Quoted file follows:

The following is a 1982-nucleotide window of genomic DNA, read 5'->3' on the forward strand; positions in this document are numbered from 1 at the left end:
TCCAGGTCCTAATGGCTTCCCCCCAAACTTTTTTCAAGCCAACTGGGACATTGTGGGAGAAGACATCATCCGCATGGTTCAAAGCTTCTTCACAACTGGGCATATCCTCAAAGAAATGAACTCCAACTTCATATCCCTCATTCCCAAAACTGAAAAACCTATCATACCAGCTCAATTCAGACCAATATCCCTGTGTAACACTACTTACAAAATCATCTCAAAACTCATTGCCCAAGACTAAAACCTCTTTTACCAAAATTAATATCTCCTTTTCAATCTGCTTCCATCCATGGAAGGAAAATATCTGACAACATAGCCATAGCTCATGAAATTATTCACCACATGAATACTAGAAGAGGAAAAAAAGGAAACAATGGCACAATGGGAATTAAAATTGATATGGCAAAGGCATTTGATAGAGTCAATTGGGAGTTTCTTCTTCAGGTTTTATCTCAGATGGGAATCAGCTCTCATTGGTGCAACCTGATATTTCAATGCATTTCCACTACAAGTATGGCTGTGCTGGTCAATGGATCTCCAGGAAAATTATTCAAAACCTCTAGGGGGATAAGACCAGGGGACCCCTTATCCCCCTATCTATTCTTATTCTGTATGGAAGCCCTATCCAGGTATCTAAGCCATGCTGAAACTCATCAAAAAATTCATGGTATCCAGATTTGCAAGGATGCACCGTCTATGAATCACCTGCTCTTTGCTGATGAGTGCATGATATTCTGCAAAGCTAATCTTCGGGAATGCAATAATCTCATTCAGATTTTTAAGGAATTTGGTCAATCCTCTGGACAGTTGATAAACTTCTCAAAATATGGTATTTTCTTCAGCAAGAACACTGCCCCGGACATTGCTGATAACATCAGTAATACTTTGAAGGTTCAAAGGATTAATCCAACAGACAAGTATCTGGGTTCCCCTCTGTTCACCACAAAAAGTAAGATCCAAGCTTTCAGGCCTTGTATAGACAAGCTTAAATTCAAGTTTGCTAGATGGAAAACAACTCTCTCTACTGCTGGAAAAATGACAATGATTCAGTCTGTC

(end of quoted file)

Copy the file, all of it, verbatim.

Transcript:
The following is a 1982-nucleotide window of genomic DNA, read 5'->3' on the forward strand; positions in this document are numbered from 1 at the left end:
TCCAGGTCCTAATGGCTTCCCCCCAAACTTTTTTCAAGCCAACTGGGACATTGTGGGAGAAGACATCATCCGCATGGTTCAAAGCTTCTTCACAACTGGGCATATCCTCAAAGAAATGAACTCCAACTTCATATCCCTCATTCCCAAAACTGAAAAACCTATCATACCAGCTCAATTCAGACCAATATCCCTGTGTAACACTACTTACAAAATCATCTCAAAACTCATTGCCCAAGACTAAAACCTCTTTTACCAAAATTAATATCTCCTTTTCAATCTGCTTCCATCCATGGAAGGAAAATATCTGACAACATAGCCATAGCTCATGAAATTATTCACCACATGAATACTAGAAGAGGAAAAAAAGGAAACAATGGCACAATGGGAATTAAAATTGATATGGCAAAGGCATTTGATAGAGTCAATTGGGAGTTTCTTCTTCAGGTTTTATCTCAGATGGGAATCAGCTCTCATTGGTGCAACCTGATATTTCAATGCATTTCCACTACAAGTATGGCTGTGCTGGTCAATGGATCTCCAGGAAAATTATTCAAAACCTCTAGGGGGATAAGACCAGGGGACCCCTTATCCCCCTATCTATTCTTATTCTGTATGGAAGCCCTATCCAGGTATCTAAGCCATGCTGAAACTCATCAAAAAATTCATGGTATCCAGATTTGCAAGGATGCACCGTCTATGAATCACCTGCTCTTTGCTGATGAGTGCATGATATTCTGCAAAGCTAATCTTCGGGAATGCAATAATCTCATTCAGATTTTTAAGGAATTTGGTCAATCCTCTGGACAGTTGATAAACTTCTCAAAATATGGTATTTTCTTCAGCAAGAACACTGCCCCGGACATTGCTGATAACATCAGTAATACTTTGAAGGTTCAAAGGATTAATCCAACAGACAAGTATCTGGGTTCCCCTCTGTTCACCACAAAAAGTAAGATCCAAGCTTTCAGGCCTTGTATAGACAAGCTTAAATTCAAGTTTGCTAGATGGAAAACAACTCTCTCTACTGCTGGAAAAATGACAATGATTCAGTCTGTC